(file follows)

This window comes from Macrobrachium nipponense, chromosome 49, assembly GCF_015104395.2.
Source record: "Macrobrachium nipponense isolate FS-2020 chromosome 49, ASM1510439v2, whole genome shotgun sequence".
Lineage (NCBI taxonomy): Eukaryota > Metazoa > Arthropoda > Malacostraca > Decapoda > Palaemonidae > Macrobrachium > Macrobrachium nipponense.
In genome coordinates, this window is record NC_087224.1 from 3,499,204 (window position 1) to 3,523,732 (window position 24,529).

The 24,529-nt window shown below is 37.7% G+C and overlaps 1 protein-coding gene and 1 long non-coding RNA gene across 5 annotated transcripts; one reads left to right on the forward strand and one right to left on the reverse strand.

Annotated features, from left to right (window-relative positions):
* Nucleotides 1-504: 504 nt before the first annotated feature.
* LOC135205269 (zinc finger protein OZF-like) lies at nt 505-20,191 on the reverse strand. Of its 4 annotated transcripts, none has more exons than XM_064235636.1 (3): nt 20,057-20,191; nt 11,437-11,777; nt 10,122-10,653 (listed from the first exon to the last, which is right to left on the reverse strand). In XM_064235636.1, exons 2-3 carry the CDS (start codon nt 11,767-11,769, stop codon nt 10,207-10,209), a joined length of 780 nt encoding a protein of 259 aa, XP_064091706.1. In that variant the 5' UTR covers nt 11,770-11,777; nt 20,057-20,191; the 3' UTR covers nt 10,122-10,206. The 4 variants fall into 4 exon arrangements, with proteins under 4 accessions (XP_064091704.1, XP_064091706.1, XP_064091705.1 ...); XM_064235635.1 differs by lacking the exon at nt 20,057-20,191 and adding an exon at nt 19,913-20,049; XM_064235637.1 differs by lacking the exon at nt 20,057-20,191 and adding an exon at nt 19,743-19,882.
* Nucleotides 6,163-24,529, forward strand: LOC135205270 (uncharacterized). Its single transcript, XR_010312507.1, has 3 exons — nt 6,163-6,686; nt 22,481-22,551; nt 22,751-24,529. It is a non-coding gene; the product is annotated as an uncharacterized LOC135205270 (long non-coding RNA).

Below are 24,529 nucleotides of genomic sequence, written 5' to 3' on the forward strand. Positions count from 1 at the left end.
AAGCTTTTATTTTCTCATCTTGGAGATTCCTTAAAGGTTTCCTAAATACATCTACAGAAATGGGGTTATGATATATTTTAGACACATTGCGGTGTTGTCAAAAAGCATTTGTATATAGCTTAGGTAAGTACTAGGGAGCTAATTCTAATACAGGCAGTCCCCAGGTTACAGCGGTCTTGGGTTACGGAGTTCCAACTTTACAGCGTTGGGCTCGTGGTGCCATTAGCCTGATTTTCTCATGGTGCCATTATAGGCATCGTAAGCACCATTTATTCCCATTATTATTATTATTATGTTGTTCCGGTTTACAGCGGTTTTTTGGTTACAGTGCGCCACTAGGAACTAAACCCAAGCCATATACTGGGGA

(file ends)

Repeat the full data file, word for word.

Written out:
This window comes from Macrobrachium nipponense, chromosome 49, assembly GCF_015104395.2.
Source record: "Macrobrachium nipponense isolate FS-2020 chromosome 49, ASM1510439v2, whole genome shotgun sequence".
Lineage (NCBI taxonomy): Eukaryota > Metazoa > Arthropoda > Malacostraca > Decapoda > Palaemonidae > Macrobrachium > Macrobrachium nipponense.
In genome coordinates, this window is record NC_087224.1 from 3,499,204 (window position 1) to 3,523,732 (window position 24,529).

The 24,529-nt window shown below is 37.7% G+C and overlaps 1 protein-coding gene and 1 long non-coding RNA gene across 5 annotated transcripts; one reads left to right on the forward strand and one right to left on the reverse strand.

Annotated features, from left to right (window-relative positions):
* Nucleotides 1-504: 504 nt before the first annotated feature.
* LOC135205269 (zinc finger protein OZF-like) lies at nt 505-20,191 on the reverse strand. Of its 4 annotated transcripts, none has more exons than XM_064235636.1 (3): nt 20,057-20,191; nt 11,437-11,777; nt 10,122-10,653 (listed from the first exon to the last, which is right to left on the reverse strand). In XM_064235636.1, exons 2-3 carry the CDS (start codon nt 11,767-11,769, stop codon nt 10,207-10,209), a joined length of 780 nt encoding a protein of 259 aa, XP_064091706.1. In that variant the 5' UTR covers nt 11,770-11,777; nt 20,057-20,191; the 3' UTR covers nt 10,122-10,206. The 4 variants fall into 4 exon arrangements, with proteins under 4 accessions (XP_064091704.1, XP_064091706.1, XP_064091705.1 ...); XM_064235635.1 differs by lacking the exon at nt 20,057-20,191 and adding an exon at nt 19,913-20,049; XM_064235637.1 differs by lacking the exon at nt 20,057-20,191 and adding an exon at nt 19,743-19,882.
* Nucleotides 6,163-24,529, forward strand: LOC135205270 (uncharacterized). Its single transcript, XR_010312507.1, has 3 exons — nt 6,163-6,686; nt 22,481-22,551; nt 22,751-24,529. It is a non-coding gene; the product is annotated as an uncharacterized LOC135205270 (long non-coding RNA).

Below are 24,529 nucleotides of genomic sequence, written 5' to 3' on the forward strand. Positions count from 1 at the left end.
AAGCTTTTATTTTCTCATCTTGGAGATTCCTTAAAGGTTTCCTAAATACATCTACAGAAATGGGGTTATGATATATTTTAGACACATTGCGGTGTTGTCAAAAAGCATTTGTATATAGCTTAGGTAAGTACTAGGGAGCTAATTCTAATACAGGCAGTCCCCAGGTTACAGCGGTCTTGGGTTACGGAGTTCCAACTTTACAGCGTTGGGCTCGTGGTGCCATTAGCCTGATTTTCTCATGGTGCCATTATAGGCATCGTAAGCACCATTTATTCCCATTATTATTATTATTATGTTGTTCCGGTTTACAGCGGTTTTTTGGTTACAGTGCGCCACTAGGAACTAAACCCAAGCCATATACTGGGGA